A little known mysterious secret society that had originated in Germany in the 18th century was known as the “African Master Builders.” They also called themselves the Jedile Architects, or Master Builders. The order was founded in approximately the year 1765, by Von Kopper, in Berlin, Germany.
Their teachings and degrees were said to be styled after the Rosicrucians and candidates were to be men of science or artists, who had to prove their skills before admittance. They had also allowed Freemasons admittance into their super secret society.
Shortly after they had formed, many of the African Master Builders were said to have had come to England with Prince Edward, son of Henry III, and later they were invited to Scotland by King Stewart.
In Scotland they were granted property and were allowed to abide by the ancient customs of the Brotherhood. Their chief archives were in Switzerland, a location that was never to be revealed.
It is interesting they call themselves the Jedile Architects, or Master Builders. A recent article I had written, Jedi Knights, connects King Solomon to this name Jedile. The name Jedi (Djedhi) is derived from the Hebrew (Phoenician) name Yedidya, or more commonly Jedidiah- meaning beloved of the Lord, friend of God. In the bible from Samuel xii. 24 we learn that the proper name of King Solomon was Jedidiah and he was the builder of Solomon’s Temple.
In Ancient Rome, there were also Jediles. They were the Roman magistrates who were either plebeian or curule. In the time of Julius and Augustus Caesar, the Jediles had taken care most everything in Rome and were in charge of all religious ceremonies, the temples and in particular, of Ceres.
They were also in charge of the people, food, baths, porticoes, aqueducts (water), sewers, and roads of the city. They are who we call judges today and some of the most powerful people in all Ancient Rome. They had the power to sentence people to jail, fines, death, and even banish people from Rome forever. Agrippa, who was a Jedile under Augustus had banished all jugglers and astrologers.
“By degrees they received the protection of various kings; in Sweden, under King Ing, about 1125; in England, under Richard Coeur-de-Lion, about 1190; in Ireland, under Henry II., the father of Richard, about 1180; and in Scotland, under Alexander III., who lived in the same time as St. Louis, about 1284.”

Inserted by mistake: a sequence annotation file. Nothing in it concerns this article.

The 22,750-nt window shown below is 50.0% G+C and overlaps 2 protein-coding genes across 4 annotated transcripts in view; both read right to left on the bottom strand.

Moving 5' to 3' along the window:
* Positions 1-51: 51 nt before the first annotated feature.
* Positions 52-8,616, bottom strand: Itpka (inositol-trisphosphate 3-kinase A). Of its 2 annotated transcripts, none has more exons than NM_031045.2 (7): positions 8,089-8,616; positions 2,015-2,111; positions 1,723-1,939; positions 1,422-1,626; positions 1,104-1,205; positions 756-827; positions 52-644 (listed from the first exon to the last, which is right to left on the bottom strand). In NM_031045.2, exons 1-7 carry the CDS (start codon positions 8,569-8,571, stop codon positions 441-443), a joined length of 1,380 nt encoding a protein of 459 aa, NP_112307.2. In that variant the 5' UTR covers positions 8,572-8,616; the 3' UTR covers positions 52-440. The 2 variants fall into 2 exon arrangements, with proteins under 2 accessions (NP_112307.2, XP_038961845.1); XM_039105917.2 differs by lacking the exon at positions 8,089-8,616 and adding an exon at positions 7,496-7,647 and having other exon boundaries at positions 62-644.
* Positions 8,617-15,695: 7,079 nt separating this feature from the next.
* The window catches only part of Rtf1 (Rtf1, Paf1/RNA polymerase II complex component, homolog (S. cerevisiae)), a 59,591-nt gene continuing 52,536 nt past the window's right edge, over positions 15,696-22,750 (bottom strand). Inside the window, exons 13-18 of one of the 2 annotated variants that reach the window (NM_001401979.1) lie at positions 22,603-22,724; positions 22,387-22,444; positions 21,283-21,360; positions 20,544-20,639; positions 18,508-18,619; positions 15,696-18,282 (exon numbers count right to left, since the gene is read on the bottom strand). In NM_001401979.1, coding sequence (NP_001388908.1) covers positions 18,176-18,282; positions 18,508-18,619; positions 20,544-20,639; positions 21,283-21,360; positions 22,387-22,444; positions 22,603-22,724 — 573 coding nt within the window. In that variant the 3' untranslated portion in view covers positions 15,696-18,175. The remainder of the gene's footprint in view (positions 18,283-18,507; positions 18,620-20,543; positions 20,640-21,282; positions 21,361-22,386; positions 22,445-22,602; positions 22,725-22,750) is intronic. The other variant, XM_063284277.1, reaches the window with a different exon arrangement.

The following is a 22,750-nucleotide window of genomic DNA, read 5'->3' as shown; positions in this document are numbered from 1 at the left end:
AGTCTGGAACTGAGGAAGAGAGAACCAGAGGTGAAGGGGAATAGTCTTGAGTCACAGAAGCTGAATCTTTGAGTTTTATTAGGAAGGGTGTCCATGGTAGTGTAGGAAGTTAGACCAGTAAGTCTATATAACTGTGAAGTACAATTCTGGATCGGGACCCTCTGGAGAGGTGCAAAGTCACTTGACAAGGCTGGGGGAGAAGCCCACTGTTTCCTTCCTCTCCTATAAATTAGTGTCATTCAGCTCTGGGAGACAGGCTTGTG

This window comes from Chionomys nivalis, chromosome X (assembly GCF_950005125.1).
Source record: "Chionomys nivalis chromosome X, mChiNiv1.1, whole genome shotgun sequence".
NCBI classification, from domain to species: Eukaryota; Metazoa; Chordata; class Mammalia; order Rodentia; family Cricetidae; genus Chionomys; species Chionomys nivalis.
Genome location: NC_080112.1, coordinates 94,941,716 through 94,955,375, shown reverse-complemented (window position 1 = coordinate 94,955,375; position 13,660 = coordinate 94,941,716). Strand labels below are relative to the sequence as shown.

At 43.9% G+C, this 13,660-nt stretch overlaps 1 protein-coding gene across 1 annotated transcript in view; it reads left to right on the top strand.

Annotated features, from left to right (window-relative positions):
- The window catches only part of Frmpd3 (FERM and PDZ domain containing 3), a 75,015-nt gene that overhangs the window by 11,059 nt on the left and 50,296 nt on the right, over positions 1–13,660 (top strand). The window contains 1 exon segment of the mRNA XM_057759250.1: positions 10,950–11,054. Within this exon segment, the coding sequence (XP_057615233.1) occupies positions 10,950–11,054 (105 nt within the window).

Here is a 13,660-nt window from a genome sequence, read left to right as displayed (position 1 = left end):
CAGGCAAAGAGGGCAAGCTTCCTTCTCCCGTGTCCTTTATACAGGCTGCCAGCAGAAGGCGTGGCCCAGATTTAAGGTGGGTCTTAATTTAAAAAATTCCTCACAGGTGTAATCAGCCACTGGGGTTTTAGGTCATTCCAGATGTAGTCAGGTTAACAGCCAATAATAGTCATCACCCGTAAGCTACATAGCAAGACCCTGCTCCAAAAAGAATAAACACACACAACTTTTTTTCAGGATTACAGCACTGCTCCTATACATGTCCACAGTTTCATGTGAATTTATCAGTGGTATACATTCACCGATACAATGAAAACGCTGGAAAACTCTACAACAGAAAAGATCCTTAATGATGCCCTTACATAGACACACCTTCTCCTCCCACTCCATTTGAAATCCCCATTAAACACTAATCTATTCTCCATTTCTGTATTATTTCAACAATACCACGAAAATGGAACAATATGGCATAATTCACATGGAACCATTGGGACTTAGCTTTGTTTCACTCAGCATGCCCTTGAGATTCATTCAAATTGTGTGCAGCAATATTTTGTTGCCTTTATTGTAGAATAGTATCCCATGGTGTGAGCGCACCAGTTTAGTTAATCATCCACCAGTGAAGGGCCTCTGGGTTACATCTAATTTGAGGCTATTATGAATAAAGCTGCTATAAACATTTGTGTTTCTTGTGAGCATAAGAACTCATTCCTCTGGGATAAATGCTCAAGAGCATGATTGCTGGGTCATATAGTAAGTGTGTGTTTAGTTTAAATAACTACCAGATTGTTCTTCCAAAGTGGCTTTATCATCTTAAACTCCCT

“African Architects.—Add: ‘A few additional details on the “African Architects” may not prove uninteresting. The Order was divided into two sections, the first of which comprised five degrees: (1) The Apprentice of Egyptian secrets, called Menrs Musa.; (2) the Initiate into j£gean secrets ; (3) the Cosmopolitan ; (4) the Christian Philosopher ; (5) the Aletophile, or Lover of truth.
The second or inner section of the Order comprised : (1) Armiger, who was told what Fos BraederLaw and the word Giilde signified ; (2) Miles, who was informed that the letters G and L did not mean geometry and logic, but were the initials of the founder of the Order ; (3) Equcs, or knights, who were invested with a ring they wore on the finger of the right hand, or on the watch. The ring was formed of gold love-knots, and the letters R.S.”
Usually the members called themselves Jediles or Architects, because architecture was the science they most pursued. Their mathematics consisted in producing clever variations of the triangle, square, and number X. At their meetings they spoke Latin; all their books were bound in red morocco, with gilt edges. Their chief archives were at a place in Switzerland, which was never to be revealed, and which, among its treasures, comprised the papers of the Grand Master, George Evelyn of Wotton, in Surrey, the seat of which John Evelyn has left us an account.
The hall of initiation was either occupied by a choice library, or its walls beautifully painted. “I found,” wrote one of the members, “such a hall at N., built over a barn, and which you would never have taken for a lodge. The hall had many windows, and was adorned with statues.
There was a dark chamber, a banqueting-hall, a bedroom for travellers, and a well-appointed kitchen. Over the door of the hall stood a horse, which, when you pressed a spring, with a kick of its foot caused a fountain in the adjoining firden to play.” I was told that this lodge was built by order of rederick II.
The introducer of candidates wore a dress of blue satin; the Master sat at a table, on which were placed globes and mathematical instruments. Candidates were to be men of science or artists, who had to submit proofs of their skill. Their rules of procedure in general were formulated on those of the Academie Francaise.’